Top B2B Search Marketing Mistakes & How to Avoid Them

Estimated Reading Time 11 minutes

Having worked on many business to business search strategies in both SEO & PPC, I have encountered a lot of ups and downs when it comes to wasted budgets on accounts.

So here are the top 10 mistakes and what to do to prevent falling into the same trap.

  1. “Free” not used as a negative

    It sounds crazy, but when it comes to B2B or SaaS often there are a range of price points, from free entry level tools up to complex enterprise solutions. If you are providing a free tool no doubt there is an upsell involved, but this tip may not be for you. However if you are targeting the big boys the last thing you want to be matching to is ‘free’ products or services. You will be surprised how much budget can be wasted over just one month. Where relevant add the word ‘free’ as a negative term to your account, but make sure it is set to the right match type.

  2. No sitelinks being used

    Sitelinks or any kind of ad extensions are not only a good way of linking to additional content within your site but also take more inventory on the search engines making the ad bigger and therefore stands out. A good example of how to use sitelinks for B2B is linking to case studies, adding links directly to pricing, or a video demo page etc. these can boost CTR and conversion rate if managed well.

  3. Bids higher than budgets

    Business to business keywords within the competitive markets such as SaaS can have very high cost per clicks. This means for any click on those expensive terms you need to really make sure the landing page does you justice.
    I have seen big bids for keywords but tiny daily budgets to support those campaigns. This simply makes no sense at all. If you are willing to pay £15 for one click on one keyword, where is the sense in capping that campaign budget at £50 or even £100! You will only ever be able to get 3 to 7 clicks per day (and that is just that one keyword). The search engines will deliver your ad impressions based on budget and estimated clicks, so if the bids are too high for the daily budget, every keyword in that campaign will be stifled.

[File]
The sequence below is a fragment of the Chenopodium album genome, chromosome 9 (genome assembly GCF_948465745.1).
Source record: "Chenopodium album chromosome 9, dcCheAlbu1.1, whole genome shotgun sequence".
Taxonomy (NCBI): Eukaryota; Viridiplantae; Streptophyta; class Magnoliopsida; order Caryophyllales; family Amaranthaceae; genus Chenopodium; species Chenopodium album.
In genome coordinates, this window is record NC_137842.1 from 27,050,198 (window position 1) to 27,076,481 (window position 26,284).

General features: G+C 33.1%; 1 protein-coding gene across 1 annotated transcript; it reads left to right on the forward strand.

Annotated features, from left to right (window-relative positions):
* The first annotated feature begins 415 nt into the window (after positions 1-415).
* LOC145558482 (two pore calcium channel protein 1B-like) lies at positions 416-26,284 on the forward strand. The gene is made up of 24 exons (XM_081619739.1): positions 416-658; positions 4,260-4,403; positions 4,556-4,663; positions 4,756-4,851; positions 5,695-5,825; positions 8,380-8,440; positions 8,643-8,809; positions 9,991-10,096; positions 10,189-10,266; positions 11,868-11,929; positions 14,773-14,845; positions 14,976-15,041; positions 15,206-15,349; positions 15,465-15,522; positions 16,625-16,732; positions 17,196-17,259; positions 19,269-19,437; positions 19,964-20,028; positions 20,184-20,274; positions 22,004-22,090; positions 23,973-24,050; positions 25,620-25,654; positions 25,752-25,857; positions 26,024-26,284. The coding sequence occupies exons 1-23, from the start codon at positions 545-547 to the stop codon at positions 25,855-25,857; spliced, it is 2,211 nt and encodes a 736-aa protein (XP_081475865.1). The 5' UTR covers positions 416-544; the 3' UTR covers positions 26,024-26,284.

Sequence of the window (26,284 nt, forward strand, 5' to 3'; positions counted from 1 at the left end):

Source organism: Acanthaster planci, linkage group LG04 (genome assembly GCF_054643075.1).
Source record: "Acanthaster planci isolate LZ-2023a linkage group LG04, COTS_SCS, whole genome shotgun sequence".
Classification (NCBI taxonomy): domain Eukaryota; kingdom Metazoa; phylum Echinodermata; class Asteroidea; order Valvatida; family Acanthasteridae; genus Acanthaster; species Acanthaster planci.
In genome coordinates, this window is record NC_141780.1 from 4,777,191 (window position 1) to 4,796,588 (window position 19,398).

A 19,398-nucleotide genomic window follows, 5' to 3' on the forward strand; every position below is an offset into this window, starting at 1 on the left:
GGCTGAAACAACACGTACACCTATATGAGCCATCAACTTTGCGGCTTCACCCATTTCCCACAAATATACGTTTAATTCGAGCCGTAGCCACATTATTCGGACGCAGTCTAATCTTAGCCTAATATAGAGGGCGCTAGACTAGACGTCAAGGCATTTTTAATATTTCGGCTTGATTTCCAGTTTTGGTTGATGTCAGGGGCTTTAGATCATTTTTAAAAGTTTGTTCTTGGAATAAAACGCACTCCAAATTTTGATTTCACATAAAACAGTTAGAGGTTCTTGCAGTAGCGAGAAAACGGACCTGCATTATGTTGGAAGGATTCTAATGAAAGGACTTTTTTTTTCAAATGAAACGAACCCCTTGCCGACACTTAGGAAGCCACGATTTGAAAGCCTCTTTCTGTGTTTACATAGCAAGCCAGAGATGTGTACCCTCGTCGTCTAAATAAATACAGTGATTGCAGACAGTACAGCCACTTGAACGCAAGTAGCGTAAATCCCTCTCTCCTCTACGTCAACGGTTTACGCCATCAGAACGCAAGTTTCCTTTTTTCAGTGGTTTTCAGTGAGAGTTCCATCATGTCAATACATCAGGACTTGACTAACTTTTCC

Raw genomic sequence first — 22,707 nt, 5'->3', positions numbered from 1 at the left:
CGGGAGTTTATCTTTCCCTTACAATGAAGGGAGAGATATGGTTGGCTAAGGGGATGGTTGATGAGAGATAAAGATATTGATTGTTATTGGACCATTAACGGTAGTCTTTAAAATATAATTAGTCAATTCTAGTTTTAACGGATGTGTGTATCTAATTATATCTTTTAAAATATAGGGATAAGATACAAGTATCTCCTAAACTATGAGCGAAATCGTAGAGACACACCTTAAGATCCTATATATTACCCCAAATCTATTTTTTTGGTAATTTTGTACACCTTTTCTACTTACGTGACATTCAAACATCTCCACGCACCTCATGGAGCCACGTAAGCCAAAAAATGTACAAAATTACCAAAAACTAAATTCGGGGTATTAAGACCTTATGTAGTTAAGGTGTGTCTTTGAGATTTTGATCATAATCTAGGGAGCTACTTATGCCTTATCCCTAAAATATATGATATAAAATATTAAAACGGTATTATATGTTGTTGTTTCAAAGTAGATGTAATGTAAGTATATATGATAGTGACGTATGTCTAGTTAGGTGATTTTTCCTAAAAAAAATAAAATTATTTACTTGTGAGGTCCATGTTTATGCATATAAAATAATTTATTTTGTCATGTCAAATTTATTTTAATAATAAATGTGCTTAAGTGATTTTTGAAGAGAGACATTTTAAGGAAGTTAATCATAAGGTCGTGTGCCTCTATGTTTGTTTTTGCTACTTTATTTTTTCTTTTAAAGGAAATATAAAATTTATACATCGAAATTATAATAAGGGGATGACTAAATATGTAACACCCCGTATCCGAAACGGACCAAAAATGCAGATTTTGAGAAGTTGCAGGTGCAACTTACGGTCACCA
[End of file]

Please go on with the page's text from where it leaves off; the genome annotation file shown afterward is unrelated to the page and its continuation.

4. Generic ads throughout

    Just because you are selling to a business rather than consumer doesn’t mean you can be lazy. You need to think clever when it comes to ads. Let’s take an IT support business, the ad for every group of keywords should not just be generic. E.g.
    Adwords bad example
    I may be searching for my specific needs, cloud support, IT infrastructure, IT setup and maintenance, so each ad should be relevant to me. If you are targeting SMEs then the ad should be different to someone targeting enterprise. Be sure to include your usp’s.

    Adwords good example

  5. Jargon jargon jargon

    When you are so close to a business it is sometimes hard to see things from the client’s perspective. I have seen it so many times, a garbled and confusing jargon filled ad or keyword list. Think simple, and think about how the user is searching rather than what you are selling. E.g.
    Adwords bad example jargon
    Ok so what the heck is itechi? Well in this instance I have made it up, but you get the point. If a potential client doesn’t know your product name you need to be specific with what it is or does, or why it benefits them. E.g
    Adwords good example jargon